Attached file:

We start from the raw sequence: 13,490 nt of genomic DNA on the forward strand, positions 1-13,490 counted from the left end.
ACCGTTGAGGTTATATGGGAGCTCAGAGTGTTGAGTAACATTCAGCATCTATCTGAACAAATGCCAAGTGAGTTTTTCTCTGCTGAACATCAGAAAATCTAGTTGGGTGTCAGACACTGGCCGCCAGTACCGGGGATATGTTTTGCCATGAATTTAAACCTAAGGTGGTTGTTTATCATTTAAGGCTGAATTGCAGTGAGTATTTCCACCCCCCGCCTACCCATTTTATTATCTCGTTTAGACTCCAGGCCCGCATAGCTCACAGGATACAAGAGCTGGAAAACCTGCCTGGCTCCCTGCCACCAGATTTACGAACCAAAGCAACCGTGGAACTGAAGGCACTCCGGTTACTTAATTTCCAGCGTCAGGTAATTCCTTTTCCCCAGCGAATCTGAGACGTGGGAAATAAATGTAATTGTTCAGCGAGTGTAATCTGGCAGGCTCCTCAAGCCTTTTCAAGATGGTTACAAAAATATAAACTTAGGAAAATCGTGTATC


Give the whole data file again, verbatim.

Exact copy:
We start from the raw sequence: 13,490 nt of genomic DNA on the forward strand, positions 1-13,490 counted from the left end.
ACCGTTGAGGTTATATGGGAGCTCAGAGTGTTGAGTAACATTCAGCATCTATCTGAACAAATGCCAAGTGAGTTTTTCTCTGCTGAACATCAGAAAATCTAGTTGGGTGTCAGACACTGGCCGCCAGTACCGGGGATATGTTTTGCCATGAATTTAAACCTAAGGTGGTTGTTTATCATTTAAGGCTGAATTGCAGTGAGTATTTCCACCCCCCGCCTACCCATTTTATTATCTCGTTTAGACTCCAGGCCCGCATAGCTCACAGGATACAAGAGCTGGAAAACCTGCCTGGCTCCCTGCCACCAGATTTACGAACCAAAGCAACCGTGGAACTGAAGGCACTCCGGTTACTTAATTTCCAGCGTCAGGTAATTCCTTTTCCCCAGCGAATCTGAGACGTGGGAAATAAATGTAATTGTTCAGCGAGTGTAATCTGGCAGGCTCCTCAAGCCTTTTCAAGATGGTTACAAAAATATAAACTTAGGAAAATCGTGTATC